I do love a good Bundt cake. I feel like they're somehow less fussy and formal than layer cake, but still, you know... Cake.
That's why I zeroed right in on this recipe for Vanilla and Chocolate Marbled Bundt Cake in my friend Irvin Lin's new cookbook, "Marbled, Swirled, and Layered."
Why Marbled Bundt Cake Recipe Is a Must-Try
He makes it with a chocolate-coffee syrup swirled into the batter. Plus chocolate chips. Plus a thick vanilla glaze over top. Game, set, match.
If you've been reading Simply Recipes for the past few months, you have no doubt noticed some of the recipes Irvin Lin has shared here, like his Easy Peanut Butter Fudge and these very tempting Chocolate Gingerbread Cookies. He does good things with butter and sugar.
Where This Bundt Cake Recipe Comes From
In "Marbled, Swirled, and Layered," he takes desserts up a notch or three. Not only are all the recipes visually stunning—as you no doubt guessed, but they all incorporate some element of being beautifully marbled, swirled, or layered. Also, the flavor combinations are just out of this world.
With every recipe, I feel like I learn something new about the way seemingly very different ingredients can actually come together in interesting and unexpected ways. I especially love the way Irvin brings savory flavors into play, like that balsamic swirl in the brownies. It's never so much savory that the recipe becomes savory but just enough to make you perk up and pay attention.
If you are the kind of baker who loves to mix and match and have a little fun in the kitchen, then I advise you to pick up a copy of this book immediately.
Now, let's talk about this Bundt cake.
Bundt Cakes Are the Perfect Easy, No-Fuss Recipe
I confess that I like to eat cake more than I like to bake it, and this recipe was just my speed. Low effort, high reward.
You only need to make one batter (I've seen other recipes that have you make two: one chocolate and one vanilla), and then you scoop about a third of it into a separate bowl to mix with the chocolate syrup. This chocolate batter gets sandwiched between two layers of vanilla, which then get swirled together just before going in the oven.
Don't Forget: Marbling a Bundt Cake Is Easy!
I fretted over my marbling technique the entire time the cake was baking and cooling, but I didn't need to worry. It was perfect. I love that there were distinct chocolate bits and distinct vanilla bits—tasty and so very pretty. (Follow Irvin's advice to "sometimes dig deep to the bottom and lift up" as you're swirling.)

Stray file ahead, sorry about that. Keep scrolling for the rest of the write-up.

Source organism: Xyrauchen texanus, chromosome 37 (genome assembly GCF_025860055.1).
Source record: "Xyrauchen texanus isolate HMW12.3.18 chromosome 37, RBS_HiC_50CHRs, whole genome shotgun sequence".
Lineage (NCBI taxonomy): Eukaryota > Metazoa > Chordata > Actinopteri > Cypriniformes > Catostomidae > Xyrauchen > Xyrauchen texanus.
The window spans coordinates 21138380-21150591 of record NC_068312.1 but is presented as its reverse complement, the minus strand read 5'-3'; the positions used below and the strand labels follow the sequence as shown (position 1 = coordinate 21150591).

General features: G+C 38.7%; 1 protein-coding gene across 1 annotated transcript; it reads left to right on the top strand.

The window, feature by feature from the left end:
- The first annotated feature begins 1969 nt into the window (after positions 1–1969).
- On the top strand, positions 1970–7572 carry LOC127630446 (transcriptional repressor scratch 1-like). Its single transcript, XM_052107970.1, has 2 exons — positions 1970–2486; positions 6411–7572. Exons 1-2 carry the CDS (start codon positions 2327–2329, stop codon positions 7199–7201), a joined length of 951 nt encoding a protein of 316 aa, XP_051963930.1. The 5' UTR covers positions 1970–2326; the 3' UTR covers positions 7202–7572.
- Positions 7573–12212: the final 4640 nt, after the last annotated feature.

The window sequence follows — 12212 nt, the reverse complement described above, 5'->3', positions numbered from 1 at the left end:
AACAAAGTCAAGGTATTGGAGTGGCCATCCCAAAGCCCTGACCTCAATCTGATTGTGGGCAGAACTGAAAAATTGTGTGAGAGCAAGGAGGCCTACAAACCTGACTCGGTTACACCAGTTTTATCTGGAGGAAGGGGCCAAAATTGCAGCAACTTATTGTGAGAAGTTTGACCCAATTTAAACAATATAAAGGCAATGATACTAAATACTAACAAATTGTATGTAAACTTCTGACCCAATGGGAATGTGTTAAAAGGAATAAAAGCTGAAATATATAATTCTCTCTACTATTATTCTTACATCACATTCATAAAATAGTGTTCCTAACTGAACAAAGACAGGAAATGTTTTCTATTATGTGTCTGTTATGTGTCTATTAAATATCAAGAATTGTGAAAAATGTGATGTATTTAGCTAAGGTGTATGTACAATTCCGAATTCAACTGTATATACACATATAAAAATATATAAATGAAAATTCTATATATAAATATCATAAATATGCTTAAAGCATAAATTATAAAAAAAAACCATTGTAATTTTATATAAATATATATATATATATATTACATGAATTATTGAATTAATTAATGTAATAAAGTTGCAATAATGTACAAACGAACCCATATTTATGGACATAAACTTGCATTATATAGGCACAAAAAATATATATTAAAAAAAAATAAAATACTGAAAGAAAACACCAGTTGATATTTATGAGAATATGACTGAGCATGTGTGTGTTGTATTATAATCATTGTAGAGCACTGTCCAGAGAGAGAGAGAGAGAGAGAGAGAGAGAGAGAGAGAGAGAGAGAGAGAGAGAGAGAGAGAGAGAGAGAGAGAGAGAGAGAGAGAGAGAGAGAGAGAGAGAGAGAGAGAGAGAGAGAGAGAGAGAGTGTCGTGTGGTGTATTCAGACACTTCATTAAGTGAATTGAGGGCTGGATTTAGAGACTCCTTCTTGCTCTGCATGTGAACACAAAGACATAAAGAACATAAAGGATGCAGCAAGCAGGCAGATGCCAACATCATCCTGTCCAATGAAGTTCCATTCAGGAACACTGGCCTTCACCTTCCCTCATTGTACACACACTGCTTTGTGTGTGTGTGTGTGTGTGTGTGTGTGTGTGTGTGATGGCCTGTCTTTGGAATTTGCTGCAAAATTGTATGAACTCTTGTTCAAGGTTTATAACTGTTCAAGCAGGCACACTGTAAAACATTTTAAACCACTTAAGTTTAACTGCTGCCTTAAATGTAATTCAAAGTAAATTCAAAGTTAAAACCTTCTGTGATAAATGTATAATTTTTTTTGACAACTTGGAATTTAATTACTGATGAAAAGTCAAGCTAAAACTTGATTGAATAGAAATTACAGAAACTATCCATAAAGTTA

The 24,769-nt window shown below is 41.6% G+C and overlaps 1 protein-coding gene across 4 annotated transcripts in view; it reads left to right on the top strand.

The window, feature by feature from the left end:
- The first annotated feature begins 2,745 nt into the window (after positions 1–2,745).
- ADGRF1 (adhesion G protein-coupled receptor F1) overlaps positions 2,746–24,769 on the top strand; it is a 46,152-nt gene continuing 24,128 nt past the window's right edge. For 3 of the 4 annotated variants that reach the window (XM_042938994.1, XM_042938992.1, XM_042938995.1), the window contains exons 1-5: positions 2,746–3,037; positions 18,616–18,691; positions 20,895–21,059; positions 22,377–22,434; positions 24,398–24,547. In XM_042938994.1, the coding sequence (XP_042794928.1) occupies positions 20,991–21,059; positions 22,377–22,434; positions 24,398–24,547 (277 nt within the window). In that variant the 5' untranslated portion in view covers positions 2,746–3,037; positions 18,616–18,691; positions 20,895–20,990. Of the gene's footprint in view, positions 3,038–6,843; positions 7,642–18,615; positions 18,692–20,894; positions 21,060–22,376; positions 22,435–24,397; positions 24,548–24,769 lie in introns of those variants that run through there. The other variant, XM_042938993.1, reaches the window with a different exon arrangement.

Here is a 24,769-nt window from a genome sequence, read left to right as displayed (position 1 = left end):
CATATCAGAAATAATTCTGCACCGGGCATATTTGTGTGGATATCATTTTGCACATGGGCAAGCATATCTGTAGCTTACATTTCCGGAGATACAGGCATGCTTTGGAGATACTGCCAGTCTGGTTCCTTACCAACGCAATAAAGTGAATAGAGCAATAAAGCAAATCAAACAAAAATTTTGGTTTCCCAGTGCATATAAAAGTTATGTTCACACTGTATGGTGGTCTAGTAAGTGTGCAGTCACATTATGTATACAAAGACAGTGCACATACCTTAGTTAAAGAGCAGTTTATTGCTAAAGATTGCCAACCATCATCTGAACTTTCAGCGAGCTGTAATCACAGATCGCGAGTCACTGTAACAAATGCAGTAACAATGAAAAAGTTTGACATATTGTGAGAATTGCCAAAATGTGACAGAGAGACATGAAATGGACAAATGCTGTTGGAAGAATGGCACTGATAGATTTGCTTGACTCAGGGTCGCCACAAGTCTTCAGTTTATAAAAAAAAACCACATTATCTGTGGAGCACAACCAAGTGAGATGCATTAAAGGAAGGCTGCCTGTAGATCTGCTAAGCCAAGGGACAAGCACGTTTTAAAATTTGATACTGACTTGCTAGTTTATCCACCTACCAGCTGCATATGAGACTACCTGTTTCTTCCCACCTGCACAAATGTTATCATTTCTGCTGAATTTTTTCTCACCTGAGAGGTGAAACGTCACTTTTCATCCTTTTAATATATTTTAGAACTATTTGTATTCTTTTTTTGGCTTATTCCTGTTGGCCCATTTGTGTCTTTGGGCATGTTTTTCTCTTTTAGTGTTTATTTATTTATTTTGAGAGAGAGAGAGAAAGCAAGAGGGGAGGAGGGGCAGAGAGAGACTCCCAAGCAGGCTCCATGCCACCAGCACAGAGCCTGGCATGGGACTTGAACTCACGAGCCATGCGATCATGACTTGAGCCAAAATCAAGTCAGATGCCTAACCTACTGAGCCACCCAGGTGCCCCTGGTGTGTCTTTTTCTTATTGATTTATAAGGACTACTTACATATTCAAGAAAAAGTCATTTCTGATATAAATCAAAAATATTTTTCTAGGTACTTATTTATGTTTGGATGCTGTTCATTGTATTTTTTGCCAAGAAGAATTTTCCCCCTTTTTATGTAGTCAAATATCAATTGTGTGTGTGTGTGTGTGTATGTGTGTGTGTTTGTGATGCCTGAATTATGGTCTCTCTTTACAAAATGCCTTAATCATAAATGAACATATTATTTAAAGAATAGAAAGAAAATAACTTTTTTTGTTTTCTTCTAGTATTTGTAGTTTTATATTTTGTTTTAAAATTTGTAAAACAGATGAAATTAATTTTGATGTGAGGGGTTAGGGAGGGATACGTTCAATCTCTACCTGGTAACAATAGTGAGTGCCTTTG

The cake itself was also incredibly moist and tender, which has me thinking that this might just become my new go-to cake for all future cake-worthy events, forever and always.
To sum up, I'm a big fan of both Irvin and his new book. I highly recommend putting this one on your wish list this year.
Get the book! "Marbled, Swirled, and Layered: 150 Recipes and Variations for Artful Bars, Cookies, Pies, Cakes, and More" by Irvin Lin
What Is a Bundt Pan?
A Bundt pan is a tube panning (meaning it has a hollow tube in the center) that has fluted sides so a cake baked in it comes out with decorative edges. Because the cake comes out with some eye appeal, cakes baked in Bundt pans usually aren't frosted as heavily as a layer cake. This cake has a glaze that allows much of the decorative edging to show through.
How to Store This Cake
Store this Bundt cake on a cake plate with a domed lid at room temperature for up to three days. You can also store it in the refrigerator for six to seven days, but as it sits in the refrigerator it will begin to dry out.
To make this cake ahead of time and store it in the freezer, leave off the glaze. Allow the cake to cool completely and then wrap it tightly in plastic wrap and then foil before freezing for up to three months. Defrost in the refrigerator and then make and add the glaze.
More Bundt Cake Recipes to Make!
- Best Fresh Apple Bundt Cake
- Lemon Poppy Seed Bundt Cake
- Rum Cake
- Chocolate Bundt Cake
- Mrs. Adams' Delicious Pound Cake
Marbled Chocolate Bundt Cake
"Growing up in the Midwest, no potluck was complete without a marbled Bundt cake. My mom made them all the time, one of only two desserts that she was known for, so when I hosted a dessert potluck at a local nonprofit community center with the theme 'Like Mom used to make,' I knew I had to replicate her Bundt cake. The secret to this recipe is the homemade chocolate syrup, which you make on the stove before adding it to the batter. Made with coffee and cocoa powder (and a touch of honey), it lends a rich, deep chocolate flavor because the cocoa blooms in the hot coffee. You don't necessarily taste the coffee or honey, but they both boost the chocolate goodness!" — Irvin
Text excerpted from "Marbled, Swirled, and Layered" © 2016 by Irvin Lin. Reproduced by permission of Houghton Mifflin Harcourt. All rights reserved.